The Best Fly to Use for Dolly Varden

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John Kumiski shares his experience to help you know the best fly to use for Dolly Varden

Dolly Varden are the Pacific northwest’s version of the eastern brook trout. Taxonomically both are in the genus Salvelinus. They look alike. They even feel alike. And like brook trout, Dollies lack fine discrimination skills and will strike most lures and flies readily.

Unlike brook trout, most of Alaska’s Dollies live in saltwater for part of the year, which makes them an anadromous fish. In the Goodnews River, where I do my fishing, Dollies winter in the river, leaving in early spring to feed in the sea. Once the sockeye and chum salmon start to run up the river, the Dollies follow them back in to feed on the egg bonanza the salmon so generously provide. Indeed, the main reason male salmon develop the grotesque hooked and toothed jaws while spawning is to protect their redds from ravenous Dolly Varden.

After the salmon finish spawning, adult Dollies start thinking about spawning themselves. They become even more beautiful as their colors intensify, and they spawn in September and October. After spawning they spend the winter in the river, dropping into the sea early in the spring.

Now, if you want to catch Dollies there are any number of ways to do it. The simplest, most effective way is to use an orange, 12 millimeter plastic bead as a lure. Peg it to the line a couple inches up from a size 8 hook. Use a split shot as needed to get the bead down a bit. You might want to fish it under a bobber. Find an area where chum and/or sockeye salmon are spawning and cast the bead around the redds. Fifty and 60 fish days are not at all unusual using this technique. It is really too easy.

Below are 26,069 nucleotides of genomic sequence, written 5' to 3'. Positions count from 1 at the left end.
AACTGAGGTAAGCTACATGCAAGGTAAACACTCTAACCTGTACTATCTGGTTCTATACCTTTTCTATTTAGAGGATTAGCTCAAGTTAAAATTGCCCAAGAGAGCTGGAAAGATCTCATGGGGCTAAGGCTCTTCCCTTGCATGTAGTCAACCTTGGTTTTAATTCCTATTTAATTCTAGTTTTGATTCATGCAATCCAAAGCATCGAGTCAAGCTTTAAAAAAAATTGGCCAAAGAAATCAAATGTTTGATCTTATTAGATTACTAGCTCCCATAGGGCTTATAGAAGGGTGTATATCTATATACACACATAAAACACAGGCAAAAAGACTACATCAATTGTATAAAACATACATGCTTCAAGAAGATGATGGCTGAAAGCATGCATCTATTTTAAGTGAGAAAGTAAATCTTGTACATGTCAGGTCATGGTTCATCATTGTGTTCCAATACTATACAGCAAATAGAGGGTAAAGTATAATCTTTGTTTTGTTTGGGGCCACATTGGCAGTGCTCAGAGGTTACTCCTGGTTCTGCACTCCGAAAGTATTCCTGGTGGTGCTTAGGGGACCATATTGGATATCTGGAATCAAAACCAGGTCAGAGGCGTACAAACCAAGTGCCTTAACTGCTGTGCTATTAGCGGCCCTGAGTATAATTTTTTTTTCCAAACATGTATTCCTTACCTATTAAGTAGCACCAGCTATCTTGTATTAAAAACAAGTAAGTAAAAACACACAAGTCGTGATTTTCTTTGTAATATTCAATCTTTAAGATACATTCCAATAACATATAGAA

Longtime Goodnews River Lodge guide Jeff Dann skates the beads along the surface and finds it quite effective. I have never seen a salmon egg skating across the surface but that doesn’t deter the Dollies.

You can also find Dollies holding on flats along gravel bars. When you find them like this, a Polar Shrimp or an egg-sucking smolt pattern cast upstream of the fish and allowed to drift into them is deadly. If the light is right you can sight fish for them while wading, tremendously entertaining and effective.

But like lots of other fishing, the most fun you can have with Dollies is getting them to strike at surface flies. Big Dollies will hit mouse patterns skated across the surface just like rainbow trout will. You make your cast quartering downstream and keep the line tight. As the fly skates you may want to pop it a little bit. You’ll have lots of fish come up and look and not take because the fly is just too big for them. You’ll also have a lot of strikes and misses. This is part of what makes the exercise so entertaining.

The best fly to use when using this skating technique is the Dolly Gurgler. Tied on a number six hook, the Gurgler is an adaptation of Jack Gartside’s Gurgler. The foam used is a bright orange color so it’s easy for the angler to see. You fish it as just described for the mouse pattern – cast it quartering downstream and skate it against the pull of the current. You’ll still miss a lot of strikes, but when it’s good you’ll release a couple dozen fish. It’s very effective and a heck of a lot of fun.

So if you want to up the entertainment value of your Dolly fishing, put the hardware, streamers, and beads away and tie on a Gurgler. It’s hard to find more entertaining fishing than gurgling for Dollies.

John Kumiski www.spottedtail.com




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